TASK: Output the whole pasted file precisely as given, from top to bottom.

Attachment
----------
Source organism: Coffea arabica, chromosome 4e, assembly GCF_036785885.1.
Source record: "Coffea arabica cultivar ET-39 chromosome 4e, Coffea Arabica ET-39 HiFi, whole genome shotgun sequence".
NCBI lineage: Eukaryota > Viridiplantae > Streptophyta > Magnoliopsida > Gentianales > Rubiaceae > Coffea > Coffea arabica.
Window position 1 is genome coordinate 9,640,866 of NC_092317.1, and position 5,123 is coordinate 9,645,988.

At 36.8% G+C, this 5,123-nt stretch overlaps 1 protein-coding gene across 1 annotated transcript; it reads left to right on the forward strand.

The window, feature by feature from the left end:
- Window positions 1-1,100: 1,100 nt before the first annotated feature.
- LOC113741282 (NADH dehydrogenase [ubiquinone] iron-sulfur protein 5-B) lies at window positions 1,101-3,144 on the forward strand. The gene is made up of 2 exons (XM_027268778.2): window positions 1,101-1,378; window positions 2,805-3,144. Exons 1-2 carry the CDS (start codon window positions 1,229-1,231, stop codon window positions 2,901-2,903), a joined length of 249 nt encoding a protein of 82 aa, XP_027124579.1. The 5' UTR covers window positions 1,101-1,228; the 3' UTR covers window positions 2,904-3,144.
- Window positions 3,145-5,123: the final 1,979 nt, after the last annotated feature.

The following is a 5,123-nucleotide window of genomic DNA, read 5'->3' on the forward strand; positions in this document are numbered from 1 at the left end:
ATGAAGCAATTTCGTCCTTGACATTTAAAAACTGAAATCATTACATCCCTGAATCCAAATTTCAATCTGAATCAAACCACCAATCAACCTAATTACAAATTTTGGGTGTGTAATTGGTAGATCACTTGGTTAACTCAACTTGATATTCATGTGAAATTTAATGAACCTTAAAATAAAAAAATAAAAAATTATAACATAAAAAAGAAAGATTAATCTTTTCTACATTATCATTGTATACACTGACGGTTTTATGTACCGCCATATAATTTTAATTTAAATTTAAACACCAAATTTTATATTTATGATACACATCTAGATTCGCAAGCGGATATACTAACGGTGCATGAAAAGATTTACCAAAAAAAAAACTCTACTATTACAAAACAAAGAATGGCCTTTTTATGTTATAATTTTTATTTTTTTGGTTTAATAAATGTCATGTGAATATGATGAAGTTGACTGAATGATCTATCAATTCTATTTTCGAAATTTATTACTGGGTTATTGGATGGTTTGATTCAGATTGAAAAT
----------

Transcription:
Source organism: Coffea arabica, chromosome 4e, assembly GCF_036785885.1.
Source record: "Coffea arabica cultivar ET-39 chromosome 4e, Coffea Arabica ET-39 HiFi, whole genome shotgun sequence".
NCBI lineage: Eukaryota > Viridiplantae > Streptophyta > Magnoliopsida > Gentianales > Rubiaceae > Coffea > Coffea arabica.
Window position 1 is genome coordinate 9,640,866 of NC_092317.1, and position 5,123 is coordinate 9,645,988.

At 36.8% G+C, this 5,123-nt stretch overlaps 1 protein-coding gene across 1 annotated transcript; it reads left to right on the forward strand.

The window, feature by feature from the left end:
- Window positions 1-1,100: 1,100 nt before the first annotated feature.
- LOC113741282 (NADH dehydrogenase [ubiquinone] iron-sulfur protein 5-B) lies at window positions 1,101-3,144 on the forward strand. The gene is made up of 2 exons (XM_027268778.2): window positions 1,101-1,378; window positions 2,805-3,144. Exons 1-2 carry the CDS (start codon window positions 1,229-1,231, stop codon window positions 2,901-2,903), a joined length of 249 nt encoding a protein of 82 aa, XP_027124579.1. The 5' UTR covers window positions 1,101-1,228; the 3' UTR covers window positions 2,904-3,144.
- Window positions 3,145-5,123: the final 1,979 nt, after the last annotated feature.

The following is a 5,123-nucleotide window of genomic DNA, read 5'->3' on the forward strand; positions in this document are numbered from 1 at the left end:
ATGAAGCAATTTCGTCCTTGACATTTAAAAACTGAAATCATTACATCCCTGAATCCAAATTTCAATCTGAATCAAACCACCAATCAACCTAATTACAAATTTTGGGTGTGTAATTGGTAGATCACTTGGTTAACTCAACTTGATATTCATGTGAAATTTAATGAACCTTAAAATAAAAAAATAAAAAATTATAACATAAAAAAGAAAGATTAATCTTTTCTACATTATCATTGTATACACTGACGGTTTTATGTACCGCCATATAATTTTAATTTAAATTTAAACACCAAATTTTATATTTATGATACACATCTAGATTCGCAAGCGGATATACTAACGGTGCATGAAAAGATTTACCAAAAAAAAAACTCTACTATTACAAAACAAAGAATGGCCTTTTTATGTTATAATTTTTATTTTTTTGGTTTAATAAATGTCATGTGAATATGATGAAGTTGACTGAATGATCTATCAATTCTATTTTCGAAATTTATTACTGGGTTATTGGATGGTTTGATTCAGATTGAAAAT